Friday, 10 January 2014


Today went sent our response to the independent review of Jobseeker's Allowance sanctions chaired by Matthew Oakley. (

To what extent do JSA claimants understand that when they are referred to a 'back-to-work' scheme (such as the Work Programme) their benefit may be sanctioned if they don't take part? 

Autism is a vast spectrum which is underpinned by communication and socialisation impairments. No matter where an adult with autism lies on the autistic spectrum they will have impaired communication and socialisation skills. Some adults with autism will struggle more than other to communicate effectively. One size simply does not fit all autistic adults.

While some adults with autism will understand that being sent on a ‘back to work’ scheme means, there will be many who do not fully understand what it means. 

One of the biggest issues for anyone who has autism is the ability to communicate effectively. Autism impacts on both expressive and receptive language. Unless the person who is communicating has been specifically trained to communicate effectively with someone who has autism we can never be sure that the person has fully understood what we are trying to convey. 

Stress and anxiety can and does impact on the functionality of someone with autism. When someone with autism is feeling extremely anxious and stressed they will try to extricate themselves from the situation that is creating their anxiety and stress as quickly as possible. That means that even if they do not understand what is being communicated to them, they will state that they do to enable them to remove themselves for that situation. 

To what extent does a claimant’s failure to meet their conditions arise from them not having a sufficient understanding of what is expected? Are there ways in which this could be made clearer to them? 

Even if an adult with autism has fully understood that if they fail to comply with the ‘back to work’ scheme some adults will be totally overwhelmed by the actions that they need to carry out to stop them from being sanctioned. The fear of being sanctioned, will be for some adults, be the very reason why they fail to function effectively which will then result in them being sanctioned. Anxiety is an integral part of autism and increased levels of anxiety impacts on the functionality of the person with autism.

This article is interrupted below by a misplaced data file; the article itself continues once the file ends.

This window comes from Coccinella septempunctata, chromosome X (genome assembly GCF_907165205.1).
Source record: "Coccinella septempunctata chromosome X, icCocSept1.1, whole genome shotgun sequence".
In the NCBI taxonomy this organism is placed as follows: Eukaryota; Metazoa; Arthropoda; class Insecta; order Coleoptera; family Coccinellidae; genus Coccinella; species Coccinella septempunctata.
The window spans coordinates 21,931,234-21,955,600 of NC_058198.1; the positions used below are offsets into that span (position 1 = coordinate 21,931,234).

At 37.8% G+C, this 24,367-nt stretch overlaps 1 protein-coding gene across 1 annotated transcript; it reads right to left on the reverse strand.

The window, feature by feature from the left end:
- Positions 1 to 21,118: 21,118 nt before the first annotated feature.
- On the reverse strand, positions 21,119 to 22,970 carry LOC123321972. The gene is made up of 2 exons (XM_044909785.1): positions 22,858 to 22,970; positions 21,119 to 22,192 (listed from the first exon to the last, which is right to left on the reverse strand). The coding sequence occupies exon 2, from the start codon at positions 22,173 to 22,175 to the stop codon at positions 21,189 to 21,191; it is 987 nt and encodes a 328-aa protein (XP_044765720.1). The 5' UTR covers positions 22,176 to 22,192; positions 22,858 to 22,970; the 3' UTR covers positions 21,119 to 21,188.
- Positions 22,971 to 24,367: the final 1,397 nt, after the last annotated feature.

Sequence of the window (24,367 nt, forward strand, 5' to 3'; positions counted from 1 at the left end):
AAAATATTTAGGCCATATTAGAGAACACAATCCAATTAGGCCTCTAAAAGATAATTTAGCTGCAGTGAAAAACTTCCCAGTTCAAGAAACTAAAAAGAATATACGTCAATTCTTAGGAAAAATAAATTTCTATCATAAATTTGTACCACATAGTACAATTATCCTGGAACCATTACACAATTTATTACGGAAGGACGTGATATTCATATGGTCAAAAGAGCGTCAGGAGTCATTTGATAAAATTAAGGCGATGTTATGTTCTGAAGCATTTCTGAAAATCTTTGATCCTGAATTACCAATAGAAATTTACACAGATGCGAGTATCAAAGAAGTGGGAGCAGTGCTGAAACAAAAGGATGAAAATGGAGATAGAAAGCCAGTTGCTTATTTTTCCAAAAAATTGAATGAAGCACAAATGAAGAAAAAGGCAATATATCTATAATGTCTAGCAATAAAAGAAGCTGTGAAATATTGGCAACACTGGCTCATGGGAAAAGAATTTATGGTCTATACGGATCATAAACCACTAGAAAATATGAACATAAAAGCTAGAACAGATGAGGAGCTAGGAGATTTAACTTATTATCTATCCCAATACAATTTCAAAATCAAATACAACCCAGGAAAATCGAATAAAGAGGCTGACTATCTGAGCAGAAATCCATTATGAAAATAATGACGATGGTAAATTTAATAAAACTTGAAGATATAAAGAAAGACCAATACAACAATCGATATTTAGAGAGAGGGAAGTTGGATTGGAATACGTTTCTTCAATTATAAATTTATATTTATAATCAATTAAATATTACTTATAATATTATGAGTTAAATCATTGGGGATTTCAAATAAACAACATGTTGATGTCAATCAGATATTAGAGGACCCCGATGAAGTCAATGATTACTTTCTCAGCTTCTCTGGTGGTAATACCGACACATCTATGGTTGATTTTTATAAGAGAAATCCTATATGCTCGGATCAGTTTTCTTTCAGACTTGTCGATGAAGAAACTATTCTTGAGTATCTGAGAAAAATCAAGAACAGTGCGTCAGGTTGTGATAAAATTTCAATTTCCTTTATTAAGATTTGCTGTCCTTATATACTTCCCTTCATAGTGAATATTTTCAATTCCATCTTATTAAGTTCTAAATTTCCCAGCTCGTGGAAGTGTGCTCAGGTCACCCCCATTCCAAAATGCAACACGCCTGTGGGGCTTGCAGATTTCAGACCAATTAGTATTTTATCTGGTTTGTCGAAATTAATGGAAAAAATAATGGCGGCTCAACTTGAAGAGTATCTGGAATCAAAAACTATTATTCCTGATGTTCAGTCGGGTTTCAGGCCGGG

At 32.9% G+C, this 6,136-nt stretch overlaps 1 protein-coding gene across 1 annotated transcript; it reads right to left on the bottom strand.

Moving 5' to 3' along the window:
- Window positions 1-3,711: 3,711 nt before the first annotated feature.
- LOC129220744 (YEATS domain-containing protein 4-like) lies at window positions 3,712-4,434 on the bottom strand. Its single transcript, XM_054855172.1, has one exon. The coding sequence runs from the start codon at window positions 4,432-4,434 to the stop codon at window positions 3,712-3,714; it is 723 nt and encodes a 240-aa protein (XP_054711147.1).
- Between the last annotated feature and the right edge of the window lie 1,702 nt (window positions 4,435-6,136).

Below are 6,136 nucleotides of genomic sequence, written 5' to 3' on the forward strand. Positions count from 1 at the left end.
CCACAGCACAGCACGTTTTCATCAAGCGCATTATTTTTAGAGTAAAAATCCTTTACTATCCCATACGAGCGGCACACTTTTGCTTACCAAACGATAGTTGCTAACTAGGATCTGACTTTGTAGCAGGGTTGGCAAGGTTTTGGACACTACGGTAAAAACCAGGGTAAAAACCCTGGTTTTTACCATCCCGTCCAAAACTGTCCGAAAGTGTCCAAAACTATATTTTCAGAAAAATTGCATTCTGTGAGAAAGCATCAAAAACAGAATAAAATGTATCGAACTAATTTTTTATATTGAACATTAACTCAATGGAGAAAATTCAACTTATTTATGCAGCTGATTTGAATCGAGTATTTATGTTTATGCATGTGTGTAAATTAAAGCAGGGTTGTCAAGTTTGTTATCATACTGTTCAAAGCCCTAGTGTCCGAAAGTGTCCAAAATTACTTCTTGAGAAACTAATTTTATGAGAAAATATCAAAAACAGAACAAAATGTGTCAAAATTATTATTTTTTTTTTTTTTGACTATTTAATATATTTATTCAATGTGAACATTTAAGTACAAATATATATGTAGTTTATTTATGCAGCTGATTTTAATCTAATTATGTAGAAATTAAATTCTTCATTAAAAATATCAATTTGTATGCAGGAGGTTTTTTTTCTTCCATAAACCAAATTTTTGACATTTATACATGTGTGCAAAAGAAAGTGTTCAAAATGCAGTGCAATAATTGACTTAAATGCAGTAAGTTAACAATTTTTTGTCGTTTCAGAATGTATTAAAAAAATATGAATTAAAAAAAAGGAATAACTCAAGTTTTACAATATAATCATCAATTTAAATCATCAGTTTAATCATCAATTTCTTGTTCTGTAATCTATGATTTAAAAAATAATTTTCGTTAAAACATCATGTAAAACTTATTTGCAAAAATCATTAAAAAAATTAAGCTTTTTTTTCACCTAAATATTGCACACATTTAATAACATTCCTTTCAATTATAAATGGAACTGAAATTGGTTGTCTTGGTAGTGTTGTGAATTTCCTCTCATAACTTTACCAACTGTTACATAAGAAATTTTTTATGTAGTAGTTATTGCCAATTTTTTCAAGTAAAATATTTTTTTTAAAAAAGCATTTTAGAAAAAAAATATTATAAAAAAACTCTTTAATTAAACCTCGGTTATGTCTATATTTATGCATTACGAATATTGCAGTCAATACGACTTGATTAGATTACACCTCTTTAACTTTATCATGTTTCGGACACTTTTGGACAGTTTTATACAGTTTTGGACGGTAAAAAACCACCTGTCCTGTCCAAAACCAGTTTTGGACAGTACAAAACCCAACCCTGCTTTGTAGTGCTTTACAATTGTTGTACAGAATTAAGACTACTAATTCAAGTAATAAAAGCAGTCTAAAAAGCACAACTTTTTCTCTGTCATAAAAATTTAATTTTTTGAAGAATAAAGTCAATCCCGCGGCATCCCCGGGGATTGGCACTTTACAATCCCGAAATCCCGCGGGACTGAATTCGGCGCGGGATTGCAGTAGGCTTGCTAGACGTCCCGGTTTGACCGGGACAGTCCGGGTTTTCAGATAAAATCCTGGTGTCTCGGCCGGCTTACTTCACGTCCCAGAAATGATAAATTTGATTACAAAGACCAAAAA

It is not just about making it clear to someone with autism, although that is of course important, it is about having people who understand autism assigned to that person to support them through the ‘back to work’ scheme. 

Parents are telling us that they themselves are acting as the adults support structure and to ensure that they comply with the scheme, so that they are not at risk of being sanctioned. This is placing a huge amount of pressure on parents and carers who have told us that they feel that it is they who are being sanctioned because they have adult’s children with autism.

Adults with autism who do not have a parent or carer to support them are finding themselves under increasing pressure to comply with the scheme and we are being told by some adults that their mental and emotional wellbeing then suffers, with some having to seek expert help.

Do sanctioned claimants understand why they have been sanctioned, and if not are there ways in which this could be made clearer to them? 

Again it is not just to do with understanding and it is not just about making it clear to people with autism. It is about having someone who understands the condition helping and supporting them through the sequence or process to ensure that they do comply with the scheme, and do not become so anxious about not fulfilling what they have to that they then fail. 

Do sanctioned claimants feel informed throughout the sanctions process, and if not how could their awareness be improved? 

The issues that adults with autism face while they are on this scheme have to be addressed before they reach a point whereby they are sanctioned. At the moment we are setting adults with autism up to fail because their condition, and how it impacts, is not being fully understood by the Department of Work and Pension. This is something that Act Now for Autism believes needs to be urgently addressed. 

The whole process could be improved for adults with autism if an advocate was made available to them. That person would be able to get to know the individual communication preferences of autistic claimants, thereby perhaps reducing sanctions.

To what extent are sanctioned claimants aware of the help available to them from Jobcentre Plus? For instance are they aware of how to appeal a decision or how to seek help through hardship payments? Are there ways in which this could be made clearer to them? 

Some of the adults that we have spoken to are not even aware that the JobCentre Plus has a disability employment officer. Of those who do, some are telling us that the disability employment officer has very little knowledge or understanding of their condition. 

Act Now for Autism has been calling for advocates for adults with autism to enable them to access the benefits/benefit assessment system since July 2010. Without the offer of an advocate adults with autism are being put at a substantial disadvantage to adults with other disabilities because of their impaired communication and socialisation skills. 

Adults with autism have problems with all forms of communication and that includes filling in the necessary forms to appeal a decision. The way in which to make the whole process accessible and clear for adults with autism is to make sure that there are autism specific advocates available to them who can support and enable them.

Act Now For Autism 

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